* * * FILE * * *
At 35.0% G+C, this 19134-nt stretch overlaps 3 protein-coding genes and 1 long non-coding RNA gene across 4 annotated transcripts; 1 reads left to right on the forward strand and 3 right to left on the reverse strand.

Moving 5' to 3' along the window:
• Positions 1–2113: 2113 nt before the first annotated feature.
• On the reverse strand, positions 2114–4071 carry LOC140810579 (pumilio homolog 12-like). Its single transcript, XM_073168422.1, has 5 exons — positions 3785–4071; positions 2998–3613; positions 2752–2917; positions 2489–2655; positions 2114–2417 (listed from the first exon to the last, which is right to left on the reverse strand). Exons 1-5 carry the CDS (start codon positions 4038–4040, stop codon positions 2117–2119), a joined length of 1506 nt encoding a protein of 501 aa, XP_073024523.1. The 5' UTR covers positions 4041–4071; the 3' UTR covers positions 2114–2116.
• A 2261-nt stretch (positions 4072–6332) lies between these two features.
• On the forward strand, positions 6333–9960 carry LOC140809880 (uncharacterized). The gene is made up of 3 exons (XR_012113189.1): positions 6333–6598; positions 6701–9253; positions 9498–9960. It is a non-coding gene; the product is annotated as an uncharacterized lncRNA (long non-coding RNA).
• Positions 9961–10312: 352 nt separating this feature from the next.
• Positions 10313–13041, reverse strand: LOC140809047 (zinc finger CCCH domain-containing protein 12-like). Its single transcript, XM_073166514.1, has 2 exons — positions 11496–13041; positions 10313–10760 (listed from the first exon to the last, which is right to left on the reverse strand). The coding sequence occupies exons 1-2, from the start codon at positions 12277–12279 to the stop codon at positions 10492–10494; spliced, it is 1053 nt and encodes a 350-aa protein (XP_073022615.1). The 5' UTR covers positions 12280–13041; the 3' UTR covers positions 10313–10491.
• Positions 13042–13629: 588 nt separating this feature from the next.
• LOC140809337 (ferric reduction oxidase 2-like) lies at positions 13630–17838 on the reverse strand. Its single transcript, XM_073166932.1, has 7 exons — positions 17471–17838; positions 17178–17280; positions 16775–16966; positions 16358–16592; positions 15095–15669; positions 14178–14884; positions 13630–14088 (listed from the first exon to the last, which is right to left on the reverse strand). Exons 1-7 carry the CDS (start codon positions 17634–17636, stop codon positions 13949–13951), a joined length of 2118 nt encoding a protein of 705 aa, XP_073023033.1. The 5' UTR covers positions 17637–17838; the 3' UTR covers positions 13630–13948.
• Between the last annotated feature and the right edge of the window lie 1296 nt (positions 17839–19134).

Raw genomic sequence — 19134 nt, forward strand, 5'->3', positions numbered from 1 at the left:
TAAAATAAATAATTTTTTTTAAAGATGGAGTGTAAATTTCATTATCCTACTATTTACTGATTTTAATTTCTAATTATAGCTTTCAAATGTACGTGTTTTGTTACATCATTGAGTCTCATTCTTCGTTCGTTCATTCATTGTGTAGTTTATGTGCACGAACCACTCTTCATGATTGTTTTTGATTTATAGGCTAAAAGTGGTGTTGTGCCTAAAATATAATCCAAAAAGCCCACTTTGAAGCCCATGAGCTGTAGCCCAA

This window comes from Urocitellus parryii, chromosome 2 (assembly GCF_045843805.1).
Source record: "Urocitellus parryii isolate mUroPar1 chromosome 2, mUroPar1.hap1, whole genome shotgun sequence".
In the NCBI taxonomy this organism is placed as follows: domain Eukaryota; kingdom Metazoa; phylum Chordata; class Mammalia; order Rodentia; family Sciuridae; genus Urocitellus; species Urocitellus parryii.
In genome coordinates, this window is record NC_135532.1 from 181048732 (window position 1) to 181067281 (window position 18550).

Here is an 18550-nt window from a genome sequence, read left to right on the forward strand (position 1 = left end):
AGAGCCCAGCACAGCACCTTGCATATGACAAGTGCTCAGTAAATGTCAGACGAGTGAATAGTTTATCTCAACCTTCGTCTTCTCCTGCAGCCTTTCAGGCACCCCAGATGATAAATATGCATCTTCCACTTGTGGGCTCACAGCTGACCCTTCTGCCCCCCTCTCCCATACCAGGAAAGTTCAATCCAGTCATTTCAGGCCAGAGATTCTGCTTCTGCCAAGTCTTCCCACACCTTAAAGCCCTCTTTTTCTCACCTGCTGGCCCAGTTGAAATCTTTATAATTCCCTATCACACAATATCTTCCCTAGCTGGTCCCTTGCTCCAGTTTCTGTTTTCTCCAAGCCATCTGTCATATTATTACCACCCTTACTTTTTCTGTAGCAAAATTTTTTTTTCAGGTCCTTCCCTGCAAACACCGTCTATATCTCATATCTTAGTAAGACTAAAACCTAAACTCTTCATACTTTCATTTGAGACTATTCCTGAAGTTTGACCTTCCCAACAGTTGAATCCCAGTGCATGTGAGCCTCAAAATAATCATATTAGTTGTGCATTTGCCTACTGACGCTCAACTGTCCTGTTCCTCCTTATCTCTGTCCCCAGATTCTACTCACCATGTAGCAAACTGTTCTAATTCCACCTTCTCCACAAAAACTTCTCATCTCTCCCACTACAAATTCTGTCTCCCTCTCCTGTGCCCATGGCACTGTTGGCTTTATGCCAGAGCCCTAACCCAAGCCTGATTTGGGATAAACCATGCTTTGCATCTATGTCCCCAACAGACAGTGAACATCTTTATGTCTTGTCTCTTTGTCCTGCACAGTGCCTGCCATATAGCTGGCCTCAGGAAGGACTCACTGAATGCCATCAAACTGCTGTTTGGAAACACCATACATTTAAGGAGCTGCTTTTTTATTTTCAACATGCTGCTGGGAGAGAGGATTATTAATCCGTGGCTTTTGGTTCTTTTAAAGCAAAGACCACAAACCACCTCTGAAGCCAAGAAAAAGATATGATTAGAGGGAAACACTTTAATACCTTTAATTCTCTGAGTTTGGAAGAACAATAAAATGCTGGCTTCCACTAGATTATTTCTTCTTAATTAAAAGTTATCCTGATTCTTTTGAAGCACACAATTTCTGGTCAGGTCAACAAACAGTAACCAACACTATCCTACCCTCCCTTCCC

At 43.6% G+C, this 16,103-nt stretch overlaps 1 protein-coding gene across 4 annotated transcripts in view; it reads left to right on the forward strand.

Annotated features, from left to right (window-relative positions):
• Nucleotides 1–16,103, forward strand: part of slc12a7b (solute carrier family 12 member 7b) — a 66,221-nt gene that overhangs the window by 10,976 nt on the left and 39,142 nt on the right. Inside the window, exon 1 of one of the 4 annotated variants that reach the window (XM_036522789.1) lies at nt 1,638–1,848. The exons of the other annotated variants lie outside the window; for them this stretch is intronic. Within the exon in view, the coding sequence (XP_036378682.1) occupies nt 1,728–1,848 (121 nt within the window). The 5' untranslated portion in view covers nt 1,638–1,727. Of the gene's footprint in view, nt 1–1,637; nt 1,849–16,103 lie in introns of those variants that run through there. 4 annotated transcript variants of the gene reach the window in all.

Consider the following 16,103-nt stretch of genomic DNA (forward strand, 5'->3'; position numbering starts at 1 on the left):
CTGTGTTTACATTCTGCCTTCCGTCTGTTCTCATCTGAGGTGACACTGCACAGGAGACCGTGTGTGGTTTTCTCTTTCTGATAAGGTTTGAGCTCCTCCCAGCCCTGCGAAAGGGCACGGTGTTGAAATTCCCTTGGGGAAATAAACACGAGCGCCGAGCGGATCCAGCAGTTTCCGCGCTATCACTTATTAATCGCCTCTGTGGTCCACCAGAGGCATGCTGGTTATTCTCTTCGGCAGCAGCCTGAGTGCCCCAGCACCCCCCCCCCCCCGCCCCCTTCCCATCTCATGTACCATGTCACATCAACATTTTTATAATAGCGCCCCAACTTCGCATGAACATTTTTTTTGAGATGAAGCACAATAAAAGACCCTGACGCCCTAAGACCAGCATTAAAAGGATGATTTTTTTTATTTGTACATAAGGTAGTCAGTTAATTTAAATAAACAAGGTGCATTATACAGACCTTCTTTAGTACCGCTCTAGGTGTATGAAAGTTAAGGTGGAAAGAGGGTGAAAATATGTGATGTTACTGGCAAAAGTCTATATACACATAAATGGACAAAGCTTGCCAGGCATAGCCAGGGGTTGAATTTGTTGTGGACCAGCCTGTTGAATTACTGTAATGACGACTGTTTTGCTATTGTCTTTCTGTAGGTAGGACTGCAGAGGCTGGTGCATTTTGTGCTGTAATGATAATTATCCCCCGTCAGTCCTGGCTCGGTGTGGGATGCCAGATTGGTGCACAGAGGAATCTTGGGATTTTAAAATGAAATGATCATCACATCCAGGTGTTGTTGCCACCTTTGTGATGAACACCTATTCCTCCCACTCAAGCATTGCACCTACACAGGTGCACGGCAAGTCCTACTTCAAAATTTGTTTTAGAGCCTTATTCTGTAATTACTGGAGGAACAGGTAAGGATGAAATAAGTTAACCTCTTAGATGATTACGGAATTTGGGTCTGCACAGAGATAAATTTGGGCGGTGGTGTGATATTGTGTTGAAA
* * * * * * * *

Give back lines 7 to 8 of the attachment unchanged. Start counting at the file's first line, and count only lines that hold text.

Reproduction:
• Positions 9961–10312: 352 nt separating this feature from the next.
• Positions 10313–13041, reverse strand: LOC140809047 (zinc finger CCCH domain-containing protein 12-like). Its single transcript, XM_073166514.1, has 2 exons — positions 11496–13041; positions 10313–10760 (listed from the first exon to the last, which is right to left on the reverse strand). The coding sequence occupies exons 1-2, from the start codon at positions 12277–12279 to the stop codon at positions 10492–10494; spliced, it is 1053 nt and encodes a 350-aa protein (XP_073022615.1). The 5' UTR covers positions 12280–13041; the 3' UTR covers positions 10313–10491.